« PreviousContinue »
that pass thought and emotion into the minds of others. Other sects are not dependent on the gifts of their ministers. The fixed interest of their stationary faith goes far to equalize the influence of their ministers, and to put away the necessity for individual power. We cannot do without individual energy, elevation, faith, knowledge, utterance. If no living voice goes out from our pulpits, our congregations cannot supply the life out of the intensity of their own sympathy with some saving Doctrine. In their own religious affections and convictions they may be earnest and warm; but under such a ministry, in the church they must be cold. The intensity of faith and devotion in individual Unitarians may depend upon themselves: but their life and interest when assembled in congregations must depend solely upon their ministers. As individuals, they may have energetic convictions, and an independent religious vitality; but as hearers, they have no exciting influence, no source of effect independently of the mind that is administering to them its own views of Christian Faith, Hope, and Duty. In their congregations, Unitarians are Hearers, and not Believers; drawing their interest, not from their associations with a creed, but from the living impressions which the Preacher's mind is capable of producing. This circumstance deprives the Preacher's words of all adventitious aids. If they have not life in themselves, they have no association with the trembling interest of a saving Faith to impart to them a warmth not their own. So far as the Preacher, by the devotional beauty of his own spirit, by the energies of his Reason and his Conscience, is able to send a religious life through his audience, to unite them by the power of a uniform impression, to instruct their minds, and to melt their wills into one, so far there is vitality in a congregation—the mind of the preacher is an instrument capable of acting powerfully on the spiritual states of his hearers : otherwise there is no congregational vitality; as individuals, they may have intense spiritual life; as an audience, they are unimpressed, moved and inspired by no deep conviction, feeling and obeying no common impulse.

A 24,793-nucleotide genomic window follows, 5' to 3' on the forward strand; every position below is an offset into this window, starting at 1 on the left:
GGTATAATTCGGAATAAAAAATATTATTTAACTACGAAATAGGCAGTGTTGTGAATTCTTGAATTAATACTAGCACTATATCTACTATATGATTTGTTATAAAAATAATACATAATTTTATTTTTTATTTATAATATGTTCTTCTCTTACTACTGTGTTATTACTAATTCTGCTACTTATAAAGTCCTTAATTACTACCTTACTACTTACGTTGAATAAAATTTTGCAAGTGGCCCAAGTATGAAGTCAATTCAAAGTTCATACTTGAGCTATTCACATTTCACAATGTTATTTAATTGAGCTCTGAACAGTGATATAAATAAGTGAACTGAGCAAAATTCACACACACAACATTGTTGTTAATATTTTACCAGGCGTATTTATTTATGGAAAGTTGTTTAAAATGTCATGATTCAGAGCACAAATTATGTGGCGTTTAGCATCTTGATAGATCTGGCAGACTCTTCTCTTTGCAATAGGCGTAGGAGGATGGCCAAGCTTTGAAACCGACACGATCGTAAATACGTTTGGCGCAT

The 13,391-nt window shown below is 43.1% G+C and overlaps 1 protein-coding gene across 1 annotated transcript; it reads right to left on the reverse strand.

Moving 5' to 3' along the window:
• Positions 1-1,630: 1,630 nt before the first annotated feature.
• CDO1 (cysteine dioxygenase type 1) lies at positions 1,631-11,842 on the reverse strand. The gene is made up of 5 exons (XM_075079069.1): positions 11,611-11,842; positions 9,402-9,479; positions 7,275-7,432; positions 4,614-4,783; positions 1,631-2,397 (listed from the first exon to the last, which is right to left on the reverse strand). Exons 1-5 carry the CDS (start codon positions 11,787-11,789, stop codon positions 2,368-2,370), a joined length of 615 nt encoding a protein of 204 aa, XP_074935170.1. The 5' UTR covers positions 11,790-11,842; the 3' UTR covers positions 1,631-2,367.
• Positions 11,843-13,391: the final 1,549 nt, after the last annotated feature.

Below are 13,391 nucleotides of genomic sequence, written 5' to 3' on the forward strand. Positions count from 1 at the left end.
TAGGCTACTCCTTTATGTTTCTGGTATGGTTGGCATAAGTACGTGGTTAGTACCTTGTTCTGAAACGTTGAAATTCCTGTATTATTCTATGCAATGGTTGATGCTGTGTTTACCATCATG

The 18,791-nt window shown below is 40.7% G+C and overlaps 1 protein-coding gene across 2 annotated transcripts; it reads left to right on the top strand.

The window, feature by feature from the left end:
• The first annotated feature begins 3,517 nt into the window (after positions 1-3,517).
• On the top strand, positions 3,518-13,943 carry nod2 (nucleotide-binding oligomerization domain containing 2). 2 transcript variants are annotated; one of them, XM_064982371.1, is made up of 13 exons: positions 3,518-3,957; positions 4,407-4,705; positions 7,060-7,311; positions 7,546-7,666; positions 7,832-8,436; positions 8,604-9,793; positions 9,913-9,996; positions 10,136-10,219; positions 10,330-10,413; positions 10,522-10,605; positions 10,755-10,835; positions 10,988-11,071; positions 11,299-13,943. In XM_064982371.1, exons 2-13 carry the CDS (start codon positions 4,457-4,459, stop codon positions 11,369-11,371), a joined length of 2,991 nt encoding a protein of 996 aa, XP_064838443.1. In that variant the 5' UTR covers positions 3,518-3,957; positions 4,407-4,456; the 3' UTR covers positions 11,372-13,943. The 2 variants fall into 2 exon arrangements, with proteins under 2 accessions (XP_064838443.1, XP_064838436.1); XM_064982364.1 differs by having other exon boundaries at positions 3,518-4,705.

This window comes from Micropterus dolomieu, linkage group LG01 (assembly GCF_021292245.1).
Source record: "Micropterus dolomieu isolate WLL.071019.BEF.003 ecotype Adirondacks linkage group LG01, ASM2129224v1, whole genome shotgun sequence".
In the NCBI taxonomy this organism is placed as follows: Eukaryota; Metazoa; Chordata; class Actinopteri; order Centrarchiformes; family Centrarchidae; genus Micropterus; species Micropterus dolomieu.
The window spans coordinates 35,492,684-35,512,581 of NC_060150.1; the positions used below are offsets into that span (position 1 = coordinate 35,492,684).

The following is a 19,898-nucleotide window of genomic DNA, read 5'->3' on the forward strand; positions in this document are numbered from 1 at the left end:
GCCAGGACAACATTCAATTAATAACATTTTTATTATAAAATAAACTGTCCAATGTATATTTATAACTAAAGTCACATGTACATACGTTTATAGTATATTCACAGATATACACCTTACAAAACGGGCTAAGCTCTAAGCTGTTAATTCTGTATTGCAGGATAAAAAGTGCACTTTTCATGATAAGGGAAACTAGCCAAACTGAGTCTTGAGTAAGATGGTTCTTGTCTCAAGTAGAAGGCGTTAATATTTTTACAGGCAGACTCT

This is one of the results of our condition of spiritual freedom and progress. It arises out of attaching the interest of our eternity to no one set of notions. If it seems to make the religious life of congregations, as such, too much dependent on their ministers, it must be recollected that we cannot enjoy inconsistent advantages, that we cannot have the narrow and concentrated superstitious interest of a stationary creed, in conjunction with the advances of opinion, the growth of light, the power to improve. But certainly this condition of our religious consti
tution requires peculiar qualifications in our ministers, to enable them, out of the fullness and fixedness of their own faith, to sustain the life of Congregations held together by no outward bond. Men so placed should cherish the strongest religious life within themselves. They should address themselves directly and powerfully to the highest spiritual tendencies of the human heart. They should present a Christianity qualified by its energy to meet both the strength and the weakness of the spiritual being, to inspire a devoted love, and to lead souls captive. They should take their stand upon no combative ground. They should eschew a religion of negations. Faith should be their great power; a faith that appeals to the faith of their hearers, nourishing it where it is, creating it where it is not.